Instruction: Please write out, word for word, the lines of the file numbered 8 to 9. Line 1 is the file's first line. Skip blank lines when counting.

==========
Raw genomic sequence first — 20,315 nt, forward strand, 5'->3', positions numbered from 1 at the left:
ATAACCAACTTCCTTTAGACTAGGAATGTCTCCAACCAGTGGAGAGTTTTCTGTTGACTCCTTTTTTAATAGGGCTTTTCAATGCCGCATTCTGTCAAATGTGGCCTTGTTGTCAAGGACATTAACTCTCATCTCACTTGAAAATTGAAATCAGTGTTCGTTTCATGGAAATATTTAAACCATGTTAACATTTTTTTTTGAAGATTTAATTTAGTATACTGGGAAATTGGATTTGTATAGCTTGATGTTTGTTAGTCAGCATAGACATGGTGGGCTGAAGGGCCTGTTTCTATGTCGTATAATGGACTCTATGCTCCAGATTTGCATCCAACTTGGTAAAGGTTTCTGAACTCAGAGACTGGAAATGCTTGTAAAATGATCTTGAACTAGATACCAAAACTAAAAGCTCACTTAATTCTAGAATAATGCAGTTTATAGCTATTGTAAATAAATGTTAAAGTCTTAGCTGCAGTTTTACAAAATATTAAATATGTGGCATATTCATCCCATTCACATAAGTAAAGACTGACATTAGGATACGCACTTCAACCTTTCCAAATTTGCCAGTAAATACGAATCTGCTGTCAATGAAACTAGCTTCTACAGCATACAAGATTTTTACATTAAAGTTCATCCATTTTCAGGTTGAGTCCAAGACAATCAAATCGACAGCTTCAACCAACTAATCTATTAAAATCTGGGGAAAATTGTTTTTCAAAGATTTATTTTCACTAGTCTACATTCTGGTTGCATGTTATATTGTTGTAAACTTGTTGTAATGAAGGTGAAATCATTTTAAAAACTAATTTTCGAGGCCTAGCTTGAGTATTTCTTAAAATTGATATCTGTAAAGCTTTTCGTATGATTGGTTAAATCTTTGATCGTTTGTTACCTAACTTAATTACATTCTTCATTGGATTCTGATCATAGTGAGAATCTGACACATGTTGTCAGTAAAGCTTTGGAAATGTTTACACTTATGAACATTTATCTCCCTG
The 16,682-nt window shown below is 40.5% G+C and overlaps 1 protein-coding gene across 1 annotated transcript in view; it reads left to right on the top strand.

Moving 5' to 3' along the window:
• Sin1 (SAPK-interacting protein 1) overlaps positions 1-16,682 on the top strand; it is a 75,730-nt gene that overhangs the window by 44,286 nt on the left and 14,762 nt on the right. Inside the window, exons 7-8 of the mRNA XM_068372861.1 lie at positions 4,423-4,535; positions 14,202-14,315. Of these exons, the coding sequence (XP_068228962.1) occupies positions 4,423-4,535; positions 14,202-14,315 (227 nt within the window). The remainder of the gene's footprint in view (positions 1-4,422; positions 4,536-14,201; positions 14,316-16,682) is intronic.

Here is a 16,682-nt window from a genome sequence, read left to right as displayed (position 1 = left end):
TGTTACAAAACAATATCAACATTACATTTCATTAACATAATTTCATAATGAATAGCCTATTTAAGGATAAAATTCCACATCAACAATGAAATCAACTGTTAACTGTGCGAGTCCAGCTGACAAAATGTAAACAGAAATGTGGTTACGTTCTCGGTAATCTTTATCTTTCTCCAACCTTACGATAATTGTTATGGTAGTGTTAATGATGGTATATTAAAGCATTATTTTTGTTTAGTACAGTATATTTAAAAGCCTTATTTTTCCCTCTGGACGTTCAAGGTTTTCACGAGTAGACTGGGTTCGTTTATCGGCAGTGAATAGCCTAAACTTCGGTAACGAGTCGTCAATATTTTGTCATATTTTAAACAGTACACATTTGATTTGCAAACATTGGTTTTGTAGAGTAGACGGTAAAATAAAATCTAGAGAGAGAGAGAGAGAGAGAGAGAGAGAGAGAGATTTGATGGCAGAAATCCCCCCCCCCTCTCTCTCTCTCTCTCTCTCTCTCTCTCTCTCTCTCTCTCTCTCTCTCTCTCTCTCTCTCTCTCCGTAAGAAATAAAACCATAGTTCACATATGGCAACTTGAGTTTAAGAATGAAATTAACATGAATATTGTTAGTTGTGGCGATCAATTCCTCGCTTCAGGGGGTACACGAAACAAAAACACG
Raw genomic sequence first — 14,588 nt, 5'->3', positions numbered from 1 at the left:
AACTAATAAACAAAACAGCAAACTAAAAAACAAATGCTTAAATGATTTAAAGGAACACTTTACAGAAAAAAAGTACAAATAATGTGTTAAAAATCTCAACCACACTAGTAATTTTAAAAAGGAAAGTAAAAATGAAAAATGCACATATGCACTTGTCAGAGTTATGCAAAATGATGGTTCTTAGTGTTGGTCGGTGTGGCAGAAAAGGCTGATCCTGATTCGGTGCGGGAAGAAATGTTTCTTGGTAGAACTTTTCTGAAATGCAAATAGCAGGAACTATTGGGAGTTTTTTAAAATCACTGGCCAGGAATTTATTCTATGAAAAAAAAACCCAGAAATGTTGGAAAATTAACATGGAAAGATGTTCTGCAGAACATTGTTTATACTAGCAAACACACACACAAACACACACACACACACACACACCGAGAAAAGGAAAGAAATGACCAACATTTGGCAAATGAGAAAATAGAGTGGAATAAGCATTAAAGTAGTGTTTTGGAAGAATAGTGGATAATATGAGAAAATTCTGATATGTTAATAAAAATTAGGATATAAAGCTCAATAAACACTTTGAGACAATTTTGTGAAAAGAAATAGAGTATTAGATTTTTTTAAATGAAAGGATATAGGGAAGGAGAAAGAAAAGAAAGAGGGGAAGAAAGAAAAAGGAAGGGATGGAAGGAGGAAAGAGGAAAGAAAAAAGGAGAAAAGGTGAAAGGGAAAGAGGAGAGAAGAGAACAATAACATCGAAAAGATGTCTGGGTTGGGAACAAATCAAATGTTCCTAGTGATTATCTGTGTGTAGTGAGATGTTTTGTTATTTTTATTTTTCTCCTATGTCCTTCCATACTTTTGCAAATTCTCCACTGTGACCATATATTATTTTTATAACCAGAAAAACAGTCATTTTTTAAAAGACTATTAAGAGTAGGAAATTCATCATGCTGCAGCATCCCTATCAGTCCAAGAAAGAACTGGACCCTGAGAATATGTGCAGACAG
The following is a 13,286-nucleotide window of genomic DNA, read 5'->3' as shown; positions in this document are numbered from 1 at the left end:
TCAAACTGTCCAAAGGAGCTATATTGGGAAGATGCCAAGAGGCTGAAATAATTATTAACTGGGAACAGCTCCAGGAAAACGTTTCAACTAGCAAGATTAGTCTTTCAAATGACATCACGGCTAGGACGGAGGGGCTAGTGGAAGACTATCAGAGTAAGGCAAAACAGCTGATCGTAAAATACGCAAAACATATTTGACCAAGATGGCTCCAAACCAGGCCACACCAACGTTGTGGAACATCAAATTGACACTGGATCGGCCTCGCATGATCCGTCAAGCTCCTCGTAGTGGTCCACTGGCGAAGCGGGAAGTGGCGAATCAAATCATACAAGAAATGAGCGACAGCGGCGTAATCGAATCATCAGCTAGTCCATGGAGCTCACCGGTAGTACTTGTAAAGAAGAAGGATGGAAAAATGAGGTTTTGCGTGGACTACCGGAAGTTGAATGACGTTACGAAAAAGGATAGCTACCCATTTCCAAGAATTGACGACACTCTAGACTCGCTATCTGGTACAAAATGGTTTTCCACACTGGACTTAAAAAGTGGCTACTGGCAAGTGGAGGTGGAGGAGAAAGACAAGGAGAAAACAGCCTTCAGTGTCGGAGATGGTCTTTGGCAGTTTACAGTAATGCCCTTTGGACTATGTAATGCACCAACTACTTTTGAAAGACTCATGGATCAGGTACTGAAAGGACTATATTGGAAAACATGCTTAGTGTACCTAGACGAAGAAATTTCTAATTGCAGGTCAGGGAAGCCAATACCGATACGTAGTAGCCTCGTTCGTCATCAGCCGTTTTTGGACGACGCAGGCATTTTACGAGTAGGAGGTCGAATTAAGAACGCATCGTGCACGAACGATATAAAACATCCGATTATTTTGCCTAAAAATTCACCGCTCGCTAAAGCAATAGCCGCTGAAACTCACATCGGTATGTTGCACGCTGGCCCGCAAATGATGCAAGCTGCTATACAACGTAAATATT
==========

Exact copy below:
Raw genomic sequence first — 14,588 nt, 5'->3', positions numbered from 1 at the left:
AACTAATAAACAAAACAGCAAACTAAAAAACAAATGCTTAAATGATTTAAAGGAACACTTTACAGAAAAAAAGTACAAATAATGTGTTAAAAATCTCAACCACACTAGTAATTTTAAAAAGGAAAGTAAAAATGAAAAATGCACATATGCACTTGTCAGAGTTATGCAAAATGATGGTTCTTAGTGTTGGTCGGTGTGGCAGAAAAGGCTGATCCTGATTCGGTGCGGGAAGAAATGTTTCTTGGTAGAACTTTTCTGAAATGCAAATAGCAGGAACTATTGGGAGTTTTTTAAAATCACTGGCCAGGAATTTATTCTATGAAAAAAAAACCCAGAAATGTTGGAAAATTAACATGGAAAGATGTTCTGCAGAACATTGTTTATACTAGCAAACACACACACAAACACACACACACACACACACACCGAGAAAAGGAAAGAAATGACCAACATTTGGCAAATGAGAAAATAGAGTGGAATAAGCATTAAAGTAGTGTTTTGGAAGAATAGTGGATAATATGAGAAAATTCTGATATGTTAATAAAAATTAGGATATAAAGCTCAATAAACACTTTGAGACAATTTTGTGAAAAGAAATAGAGTATTAGATTTTTTTAAATGAAAGGATATAGGGAAGGAGAAAGAAAAGAAAGAGGGGAAGAAAGAAAAAGGAAGGGATGGAAGGAGGAAAGAGGAAAGAAAAAAGGAGAAAAGGTGAAAGGGAAAGAGGAGAGAAGAGAACAATAACATCGAAAAGATGTCTGGGTTGGGAACAAATCAAATGTTCCTAGTGATTATCTGTGTGTAGTGAGATGTTTTGTTATTTTTATTTTTCTCCTATGTCCTTCCATACTTTTGCAAATTCTCCACTGTGACCATATATTATTTTTATAACCAGAAAAACAGTCATTTTTTAAAAGACTATTAAGAGTAGGAAATTCATCATGCTGCAGCATCCCTATCAGTCCAAGAAAGAACTGGACCCTGAGAATATGTGCAGACAG